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gfernandez

Gonzalo
Corporate Member
Two years ago I took a woodworking class here in NC with Gregory Paolini and built a bow arm Morris chair. Although there were a few bumps along the way, the main one being he was short an instructor and we all went home with unfinished pieces, it was still a great time and the 6 of us learned a ton of useful woodworking knowledge. Greg was also readily available via phone and email with the many questions I had after the class ended regarding getting my project completed.

About 6 months later, I tried to get Greg, who advertised private classes in his shop or yours, to come to Cary for a private class for myself and another local woodworker. Long story short, after initially coming up with a tentative date and agreeing to come, he did not return emails or voice mails over the next several months regarding the project we were supposed to be doing or finalizing a date. When he did finally get in touch a few days before we were supposed to start, I told him that since he never got back to us, we had made other plans. To his credit, he did apologize (see email below)

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From: gregory.john.paolini@gmail.com
To: gonzfernandez
Subject: RE: March 13-17
Date: Sun, 3 Mar 2013 20:16:07 -0500

[FONT=&amp]Gonzalo & Sean, [/FONT]

[FONT=&amp]I’m sorry that I won’t be able to see the two of you as soon as I had hoped to – And I owe both of you a huge apology – I really dropped the ball ( a few times) with your project. It really does bother me, not just because it’s unprofessional, but more because it may give the impression that your time was not important to me. Please believe me that the latter could not be further from the truth. [/FONT]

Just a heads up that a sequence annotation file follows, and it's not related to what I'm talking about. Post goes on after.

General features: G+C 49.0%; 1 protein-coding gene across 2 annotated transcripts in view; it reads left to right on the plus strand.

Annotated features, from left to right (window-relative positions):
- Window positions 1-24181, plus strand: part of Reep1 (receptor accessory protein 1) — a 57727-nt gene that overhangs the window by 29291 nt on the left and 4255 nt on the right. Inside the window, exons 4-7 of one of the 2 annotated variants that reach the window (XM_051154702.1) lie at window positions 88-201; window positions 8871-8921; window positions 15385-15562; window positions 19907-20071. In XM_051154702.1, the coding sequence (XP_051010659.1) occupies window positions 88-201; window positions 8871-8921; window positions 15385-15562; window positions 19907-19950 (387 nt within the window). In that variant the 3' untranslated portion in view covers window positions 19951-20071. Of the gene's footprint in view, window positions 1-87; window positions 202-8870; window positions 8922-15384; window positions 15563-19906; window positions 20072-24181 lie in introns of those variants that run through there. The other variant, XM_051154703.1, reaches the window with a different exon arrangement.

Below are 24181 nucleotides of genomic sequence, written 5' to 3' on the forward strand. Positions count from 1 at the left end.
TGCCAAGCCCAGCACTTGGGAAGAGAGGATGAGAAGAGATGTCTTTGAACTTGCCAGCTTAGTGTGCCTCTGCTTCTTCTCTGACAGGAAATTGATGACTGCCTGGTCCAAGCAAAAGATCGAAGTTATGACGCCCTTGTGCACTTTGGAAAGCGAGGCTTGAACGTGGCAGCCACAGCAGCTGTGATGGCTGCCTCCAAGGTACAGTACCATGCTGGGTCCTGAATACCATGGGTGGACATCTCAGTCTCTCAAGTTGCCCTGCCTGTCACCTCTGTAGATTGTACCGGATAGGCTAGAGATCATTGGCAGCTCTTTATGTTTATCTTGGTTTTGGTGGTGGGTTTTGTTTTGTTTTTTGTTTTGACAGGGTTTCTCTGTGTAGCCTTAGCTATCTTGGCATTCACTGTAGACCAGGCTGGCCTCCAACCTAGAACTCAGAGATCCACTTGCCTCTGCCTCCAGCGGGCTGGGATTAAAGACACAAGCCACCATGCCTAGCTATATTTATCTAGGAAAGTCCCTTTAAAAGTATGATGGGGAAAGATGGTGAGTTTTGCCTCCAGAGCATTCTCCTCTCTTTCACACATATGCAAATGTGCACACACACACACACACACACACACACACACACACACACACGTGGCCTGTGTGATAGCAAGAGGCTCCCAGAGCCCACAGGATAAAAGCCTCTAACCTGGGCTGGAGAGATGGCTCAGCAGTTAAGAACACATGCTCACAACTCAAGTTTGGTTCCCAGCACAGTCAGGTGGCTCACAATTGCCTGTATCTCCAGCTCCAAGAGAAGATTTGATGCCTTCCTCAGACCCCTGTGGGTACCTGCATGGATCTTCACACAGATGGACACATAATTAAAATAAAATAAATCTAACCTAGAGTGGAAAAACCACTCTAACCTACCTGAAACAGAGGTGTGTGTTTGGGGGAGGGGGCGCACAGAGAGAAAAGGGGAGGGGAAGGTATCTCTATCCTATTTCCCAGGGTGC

[FONT=&amp]Please know that I fully realize that the lack of communication was completely on my end, and that I take full responsibility for leaving things in a chaotic state. Again, I apologize, and I shall further reflect on this experience, learn, and improve from it. [/FONT]

[FONT=&amp]I hope to work with both of you in the future – And I give you my word, that the next experience will indeed be much improved.[/FONT]

[FONT=&amp]Sincerely, [/FONT]

[FONT=&amp]Gregory Paolini[/FONT]


[FONT=&amp]
GetInline.aspx
[/FONT]

[FONT=&amp]www.GregoryPaolini.com[/FONT]

[FONT=&amp]Gregory Paolini Design LLC[/FONT]
[FONT=&amp]World Class Woodworking[/FONT]
[FONT=&amp]726 Freedom Drive[/FONT]
[FONT=&amp]Canton, NC 28716[/FONT]
[FONT=&amp]Phone:: 828.627.3948[/FONT]



Fast forward to this spring when I signed up to do a Maloof style rocking chair at his shop. My only issue was that as a small business owner it is really hard for me, from a financial and time perspective, to take a full week off of work (the class went from Monday to Saturday). I called and emailed Greg, explained the situation, and was glad to hear he was amendable to me coming up earlier to do the first day of the course sometime in the July-October range, then join the scheduled class on Tuesday for the rest of the week. This would have allowed me to work that Monday and take the rest of the week off.

After talking with Greg in June, confirming I was enrolled in the class, and being promised a list of dates, I never heard back from him again. I sent multiple emails every 3-4 weeks and left voice mails with no response. That's 5 months without hearing back from him.